Malcolm Gladwell dissents from Chris Anderson’s *Free*

Here are excerpts and the full original article.  Excerpt:

Credit Suisse estimates that YouTube will lose close to half a billion
dollars this year. If it were a bank, it would be eligible for TARP funds.

I haven't read the book yet, but hope to report back when I do.  For this pointer I thank Eric Wignall.

Addendum: Via Chris F. Masse, Anderson responds.

Comments

Is YouTube a source of systemic risk?

i wonder why the new yorker chose to ignore that anderson's book appears to consist at least in part of text that he took, "free," from other sources without attribution?
http://www.vqronline.org/blog/2009/06/23/chris-anderson-free/
http://www.edrants.com/chris-anderson-plagiarist/

I like Anderson. His ideas are far from sound, and are generally based on only the slimmest supporting evidence. But there's something inspiring about the way that he presents them nonetheless. I'll confess, "The Long Tail" played at least some part in steering me towards economics for my graduate field.

And while Gladwell does a good job of gleefully pointing out ways in which Anderson's arguments can fall apart, he's failed to convince me that there isn't still a germ of truth in what Anderson lays out in the book. Gladwell points to the WSJ as an example of why paid subscriptions are still viable, at a time when the entire publishing industry is crumbling around it?

Gladwell is another hack competing with Anderson in the field of magazine feature-length articles extrapolating anecdotal evidence into book-length unsupportable conclusions. To be fair to Gladwell, he has not been accused or caught plagiarizing as Anderson has. That said, it's amusing how Gladwell unselfconsciously criticizes Anderson's glib writing style and oversimplifications.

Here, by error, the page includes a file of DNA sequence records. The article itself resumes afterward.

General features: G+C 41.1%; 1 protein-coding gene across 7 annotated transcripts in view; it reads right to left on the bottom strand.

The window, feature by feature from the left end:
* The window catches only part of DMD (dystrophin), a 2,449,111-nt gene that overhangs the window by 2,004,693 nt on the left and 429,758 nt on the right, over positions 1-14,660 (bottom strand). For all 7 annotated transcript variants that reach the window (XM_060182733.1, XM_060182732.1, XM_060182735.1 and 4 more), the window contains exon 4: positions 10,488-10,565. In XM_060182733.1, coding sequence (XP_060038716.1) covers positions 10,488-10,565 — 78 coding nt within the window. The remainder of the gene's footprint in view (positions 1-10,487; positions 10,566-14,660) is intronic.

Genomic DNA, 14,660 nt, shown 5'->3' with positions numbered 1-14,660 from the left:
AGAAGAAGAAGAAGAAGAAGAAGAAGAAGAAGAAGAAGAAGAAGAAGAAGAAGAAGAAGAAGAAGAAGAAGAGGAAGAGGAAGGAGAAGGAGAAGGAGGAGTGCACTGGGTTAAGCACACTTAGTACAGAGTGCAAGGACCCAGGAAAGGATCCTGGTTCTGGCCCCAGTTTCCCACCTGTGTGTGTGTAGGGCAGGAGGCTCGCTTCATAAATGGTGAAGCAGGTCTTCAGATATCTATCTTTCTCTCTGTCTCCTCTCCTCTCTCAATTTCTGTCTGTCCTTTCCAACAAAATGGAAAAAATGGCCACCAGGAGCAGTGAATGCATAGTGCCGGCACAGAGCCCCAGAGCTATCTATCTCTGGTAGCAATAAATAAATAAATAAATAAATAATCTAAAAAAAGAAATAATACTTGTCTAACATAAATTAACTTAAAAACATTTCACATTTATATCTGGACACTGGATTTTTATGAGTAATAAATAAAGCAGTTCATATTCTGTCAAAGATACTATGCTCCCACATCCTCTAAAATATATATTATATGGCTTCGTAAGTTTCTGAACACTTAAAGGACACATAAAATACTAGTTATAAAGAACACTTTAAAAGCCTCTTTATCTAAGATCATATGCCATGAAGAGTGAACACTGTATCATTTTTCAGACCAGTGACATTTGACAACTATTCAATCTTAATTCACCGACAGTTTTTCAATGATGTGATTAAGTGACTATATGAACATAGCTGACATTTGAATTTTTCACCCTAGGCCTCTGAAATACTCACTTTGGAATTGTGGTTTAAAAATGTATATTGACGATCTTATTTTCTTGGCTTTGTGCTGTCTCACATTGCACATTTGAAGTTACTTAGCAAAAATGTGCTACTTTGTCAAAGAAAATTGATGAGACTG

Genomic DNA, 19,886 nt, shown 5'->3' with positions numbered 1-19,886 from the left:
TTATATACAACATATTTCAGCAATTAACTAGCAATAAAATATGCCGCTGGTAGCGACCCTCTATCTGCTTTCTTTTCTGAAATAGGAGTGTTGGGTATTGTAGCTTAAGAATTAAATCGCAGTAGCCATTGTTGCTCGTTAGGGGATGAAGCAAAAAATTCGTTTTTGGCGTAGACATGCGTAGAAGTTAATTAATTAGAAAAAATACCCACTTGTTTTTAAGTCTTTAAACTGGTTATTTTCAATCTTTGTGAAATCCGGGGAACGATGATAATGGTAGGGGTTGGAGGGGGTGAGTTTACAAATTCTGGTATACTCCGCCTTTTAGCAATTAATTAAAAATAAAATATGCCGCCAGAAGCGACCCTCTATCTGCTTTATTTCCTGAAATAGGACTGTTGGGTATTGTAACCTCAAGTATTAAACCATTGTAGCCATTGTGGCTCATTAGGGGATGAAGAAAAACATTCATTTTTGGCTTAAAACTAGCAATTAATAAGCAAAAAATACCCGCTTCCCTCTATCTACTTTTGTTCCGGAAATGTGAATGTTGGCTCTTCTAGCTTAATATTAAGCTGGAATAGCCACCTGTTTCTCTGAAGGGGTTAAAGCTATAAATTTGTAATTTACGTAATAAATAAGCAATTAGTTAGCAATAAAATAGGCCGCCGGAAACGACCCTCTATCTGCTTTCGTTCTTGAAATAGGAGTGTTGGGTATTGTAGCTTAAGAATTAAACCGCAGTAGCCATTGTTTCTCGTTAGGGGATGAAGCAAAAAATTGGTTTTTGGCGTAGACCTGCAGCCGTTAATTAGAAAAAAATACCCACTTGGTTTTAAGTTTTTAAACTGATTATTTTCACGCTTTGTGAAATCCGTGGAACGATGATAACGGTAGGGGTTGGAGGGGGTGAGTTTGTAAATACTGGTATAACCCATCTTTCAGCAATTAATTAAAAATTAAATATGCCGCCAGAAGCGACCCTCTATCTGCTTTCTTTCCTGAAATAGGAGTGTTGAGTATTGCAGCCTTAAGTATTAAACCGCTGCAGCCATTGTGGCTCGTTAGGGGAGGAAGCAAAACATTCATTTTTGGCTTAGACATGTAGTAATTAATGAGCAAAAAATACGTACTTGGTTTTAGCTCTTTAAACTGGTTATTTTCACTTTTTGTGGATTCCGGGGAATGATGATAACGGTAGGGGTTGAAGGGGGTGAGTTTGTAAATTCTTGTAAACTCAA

An obscure academic journal, in contrast -- one that publishes detailed, sophisticated information of interest to a few hundred experts -- would never be able to sustain itself by going free.

Nonsense. The authors of articles written for 'obscure academic journals' are paid little or nothing for their writing. Ditto the academics who edit the journals and review the prospective papers. The credit for having the paper published is the reward for the author. These journals used to be run as quasi-non-profits until the big academic publishers snapped them up and started engaging in big-time rent-seeking by charging an arm and a leg for subscriptions (subscriptions that academic libraries could hardly do without).

In response, a there have been efforts to turn academic publishing into open-source operations, for example:

http://math.ucr.edu/home/baez/journals.html

It may not be true of all content, but academic papers are absolutely the kind of content that *should* be free. That Gladwell cites this as a prime example of the opposite doesn't bode well for his argument in general.

So is the long tail free? Must be more expensive to make stuff and distribute it to the long tail than to the fat head, right? Anderson? Anderson? Anybody? Bueller?

Slocum, aren't you doing exactly the kind of optimism Gladwell talks about? That is, you're saying the cost of the content of academic journals is small, and since it is, therefore the cost of producing such journals is small. Is it the cost of the content that's the limiting factor? Do printing and distribution count for nothing?